The Madison County Tax Assessor has general
charge of the listing, appraisal, and assessment of all real and
personal property in the county for taxation purposes. Each year as
of January 1st, the Assessor must compile a tax roll of property
subject to “ad valorem” (according to value) taxation. Real property
is permanently listed in Madison County which means the owner is not
required to re-list every year unless improvements or changes were
made in the previous year. Personal property such as business
equipment, single-wide mobile homes, boats,
farm machinery, unlicensed campers and
unregistered motor vehicles must be listed
every year during the annual listing period that
runs from January 1st thru the 31st.
The Assessor’s Office
is responsible for maintaining changes
in property ownership and all
property maps. The office has a
Geographic Information System (GIS) with maps showing property
boundary lines, aerial photography and other information.
The N.C. General Statutes mandate that all real
property (land and buildings) must be reappraised at least once
every eight years. Madison County contracts with Pearson's Appraisal
to assist with the appraisal of real property.
Geographic Information System (GIS)
What is GIS?
GIS is a combination of attribute and
geographical data, computer hardware, and software used to provide a
point of reference for an object or objects located on the earth’s
surface. Objects include land parcels, roads and streets, buildings
and any other
object that can be referenced.
Through the integration of county
tax records, parcel mapping, and information
from various state and local agencies, the GIS
System provides a variety of geographical information.
How is GIS Used?
GIS is used by private
companies and federal, state and local management agencies for
resource management and developmental planning. City and county
officials use GIS to establish tax, zoning, and emergency response
districts. GIS can be used by any individual, business or agency
that utilizes geographical information. For example, the real estate
industry uses GIS to determine the best location for a new business
based on area population and land values. Foresters use GIS to
identify potential forest land purchases.
GIS Data and the Internet
In the very near future, Madison County’s
GIS will be online. The internet will enable users to
access and analyze spatial data, download spatial data files, view
data layers through a spatial explorer and print maps. Users will
have 24-hour access to information in the Tax Assessor’s Office
without being limited by normal office hours.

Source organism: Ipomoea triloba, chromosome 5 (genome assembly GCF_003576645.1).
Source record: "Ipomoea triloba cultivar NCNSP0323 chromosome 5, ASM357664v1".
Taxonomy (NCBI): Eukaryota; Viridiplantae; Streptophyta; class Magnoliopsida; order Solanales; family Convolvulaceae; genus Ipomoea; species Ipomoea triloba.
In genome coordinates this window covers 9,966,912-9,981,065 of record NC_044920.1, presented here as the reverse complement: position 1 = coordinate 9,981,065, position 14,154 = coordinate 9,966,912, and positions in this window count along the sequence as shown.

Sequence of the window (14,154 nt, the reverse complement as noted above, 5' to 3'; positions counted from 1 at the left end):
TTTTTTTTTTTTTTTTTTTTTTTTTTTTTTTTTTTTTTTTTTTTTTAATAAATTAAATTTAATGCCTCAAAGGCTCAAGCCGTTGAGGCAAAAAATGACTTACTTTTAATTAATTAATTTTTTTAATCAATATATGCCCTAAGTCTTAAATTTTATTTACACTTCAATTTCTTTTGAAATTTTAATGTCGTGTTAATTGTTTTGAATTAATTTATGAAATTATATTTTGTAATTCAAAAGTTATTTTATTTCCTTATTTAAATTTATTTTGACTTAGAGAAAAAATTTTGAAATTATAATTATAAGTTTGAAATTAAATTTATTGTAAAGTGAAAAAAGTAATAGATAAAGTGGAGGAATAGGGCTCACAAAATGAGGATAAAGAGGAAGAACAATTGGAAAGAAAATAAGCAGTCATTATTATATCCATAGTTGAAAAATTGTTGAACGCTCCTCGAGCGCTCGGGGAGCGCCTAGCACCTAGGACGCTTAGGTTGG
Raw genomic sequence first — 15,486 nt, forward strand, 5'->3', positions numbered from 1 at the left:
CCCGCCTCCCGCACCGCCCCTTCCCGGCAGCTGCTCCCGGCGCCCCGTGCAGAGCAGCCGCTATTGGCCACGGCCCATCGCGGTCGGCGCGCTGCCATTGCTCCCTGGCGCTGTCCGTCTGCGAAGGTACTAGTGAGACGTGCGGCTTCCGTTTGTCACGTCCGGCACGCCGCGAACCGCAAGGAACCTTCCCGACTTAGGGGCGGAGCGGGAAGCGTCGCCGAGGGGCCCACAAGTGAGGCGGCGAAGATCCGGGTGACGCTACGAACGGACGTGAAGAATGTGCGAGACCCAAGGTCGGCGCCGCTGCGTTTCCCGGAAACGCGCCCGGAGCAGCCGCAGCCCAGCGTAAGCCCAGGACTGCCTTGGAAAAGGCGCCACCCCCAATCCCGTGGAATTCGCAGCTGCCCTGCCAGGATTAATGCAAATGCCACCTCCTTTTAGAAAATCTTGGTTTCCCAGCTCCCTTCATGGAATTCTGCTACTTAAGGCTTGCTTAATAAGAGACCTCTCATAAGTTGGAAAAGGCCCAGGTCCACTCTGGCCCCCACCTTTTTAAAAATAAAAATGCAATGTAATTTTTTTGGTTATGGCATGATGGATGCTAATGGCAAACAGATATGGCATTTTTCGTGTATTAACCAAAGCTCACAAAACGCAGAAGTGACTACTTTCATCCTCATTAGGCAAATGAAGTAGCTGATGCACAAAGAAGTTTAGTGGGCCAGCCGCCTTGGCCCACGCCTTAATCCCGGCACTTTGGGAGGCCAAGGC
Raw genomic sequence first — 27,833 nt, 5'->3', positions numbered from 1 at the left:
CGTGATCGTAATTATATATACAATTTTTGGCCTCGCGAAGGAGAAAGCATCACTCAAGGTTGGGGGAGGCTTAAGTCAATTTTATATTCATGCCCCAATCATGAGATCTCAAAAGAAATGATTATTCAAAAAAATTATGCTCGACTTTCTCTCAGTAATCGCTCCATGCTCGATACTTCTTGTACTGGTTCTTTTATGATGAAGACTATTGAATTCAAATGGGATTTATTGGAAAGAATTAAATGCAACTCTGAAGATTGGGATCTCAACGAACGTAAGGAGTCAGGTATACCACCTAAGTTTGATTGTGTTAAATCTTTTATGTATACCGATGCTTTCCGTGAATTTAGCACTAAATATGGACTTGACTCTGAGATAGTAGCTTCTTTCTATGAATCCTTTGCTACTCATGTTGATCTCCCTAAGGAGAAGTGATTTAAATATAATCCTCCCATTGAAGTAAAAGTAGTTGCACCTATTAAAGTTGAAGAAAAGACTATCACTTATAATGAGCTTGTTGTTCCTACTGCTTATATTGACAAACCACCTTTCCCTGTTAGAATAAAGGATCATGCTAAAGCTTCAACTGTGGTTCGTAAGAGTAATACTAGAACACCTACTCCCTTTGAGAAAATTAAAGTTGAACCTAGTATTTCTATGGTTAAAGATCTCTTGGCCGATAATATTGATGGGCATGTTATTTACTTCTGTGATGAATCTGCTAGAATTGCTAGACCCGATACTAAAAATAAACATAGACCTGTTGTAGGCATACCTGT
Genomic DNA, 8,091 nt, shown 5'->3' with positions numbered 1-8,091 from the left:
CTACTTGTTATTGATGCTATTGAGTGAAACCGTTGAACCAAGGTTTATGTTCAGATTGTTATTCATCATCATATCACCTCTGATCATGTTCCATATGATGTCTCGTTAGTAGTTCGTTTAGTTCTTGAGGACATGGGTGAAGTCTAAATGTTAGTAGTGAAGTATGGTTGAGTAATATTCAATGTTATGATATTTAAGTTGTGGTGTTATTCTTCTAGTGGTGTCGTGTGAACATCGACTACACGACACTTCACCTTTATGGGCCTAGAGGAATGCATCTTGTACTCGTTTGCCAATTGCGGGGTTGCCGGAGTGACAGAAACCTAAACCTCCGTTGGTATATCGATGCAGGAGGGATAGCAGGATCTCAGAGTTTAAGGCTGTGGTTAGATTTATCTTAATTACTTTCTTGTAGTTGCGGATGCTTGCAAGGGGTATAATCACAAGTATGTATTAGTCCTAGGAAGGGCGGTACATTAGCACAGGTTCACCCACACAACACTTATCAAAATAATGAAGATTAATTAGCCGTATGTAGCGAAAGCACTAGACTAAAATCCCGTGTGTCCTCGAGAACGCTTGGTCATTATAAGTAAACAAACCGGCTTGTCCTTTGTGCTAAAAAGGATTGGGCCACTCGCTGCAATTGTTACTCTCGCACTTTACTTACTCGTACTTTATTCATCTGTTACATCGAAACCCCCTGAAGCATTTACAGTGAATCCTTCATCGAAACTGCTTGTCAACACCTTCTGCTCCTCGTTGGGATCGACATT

Madison County, like
most counties in North Carolina, has converted all rural route and
to house number and street
addresses. The objective of the
E-911 Addressing Project was to implement
a permanent and consistent addressing system to facilitate
more efficient emergency response and mail delivery.
Addressing of new structures in the county is
done in the 911 Office. An address must be assigned before the
permits office can officially issue a building permit for a new
structure. Utility companies will not provide services to a
structure that does not have an E-911 address. Please see the E-911
Website for additional information.
What Does The Tax Assessor
The County Tax Assessor lists and values all
real and personal property subject to ad valorem (according to
value) taxation on an assessment roll each year. The Assessor’s
primary responsibility is to find the “fair market value” of your
property so that you pay only your fair share of the taxes.
To arrive at the “fair market value” of your
property, the Assessor must know what “willing sellers” and “willing
buyers” are doing in the marketplace. She must also keep current on
the cost of construction in the area and any changes in zoning,
financing, and economic conditions which may affect property
What The Tax
Assessor Does Not Do
The Assessor does not make the laws which
affect property owners. The Machinery Act of North Carolina, which
contains legislation adopted by the N. C. General Assembly, provides
the statutory framework for property assessment and taxation.
The Assessor does not raise or lower taxes. Taxes are levied by
the Madison County Board of Commissioners and are collected by the
Madison County Tax Collector.
How Are My Property Taxes
The amount of taxes you pay is determined by
the “tax rate” applied to your property’s assessed value.
rates are based on dollars or cents per $100 of assessed valuation
($/$100). To calculate taxes on your property, take the assessed
value and multiply it by the tax rate to arrive at the amount due.
For example, if your home and land are assessed at $30,000 and the
tax rate is $.51/$100, you would pay $30,000 x $.0051 = $153 in
property taxes to the county.
The amount of taxes you pay would
vary if you have applied for and are approved for the following: 1)
Elderly and Permanently Disabled Persons Tax Exclusion; 2)
Agricultural or Forestry Land Use Program; or 3) Property tax
exemption. You can find out about these programs by contacting the
How Can My Taxes
Decrease or Increase?
When the Board of County Commissioners
decreases or increases tax rates, your property tax bill will
decrease or increase.
If you make changes or improvements to
your property, such as adding a garage, an additional room, or
removing a building, the changes or improvements will be appraised
and your assessed valuation would either increase or decrease
directly affecting your tax bill.
How Is My Assessment
The Assessor uses the three nationally
recognized appraisal approaches to value, those being cost, income,
and market. This data is then correlated into a final value estimate
that becomes your property’s assessed valuation.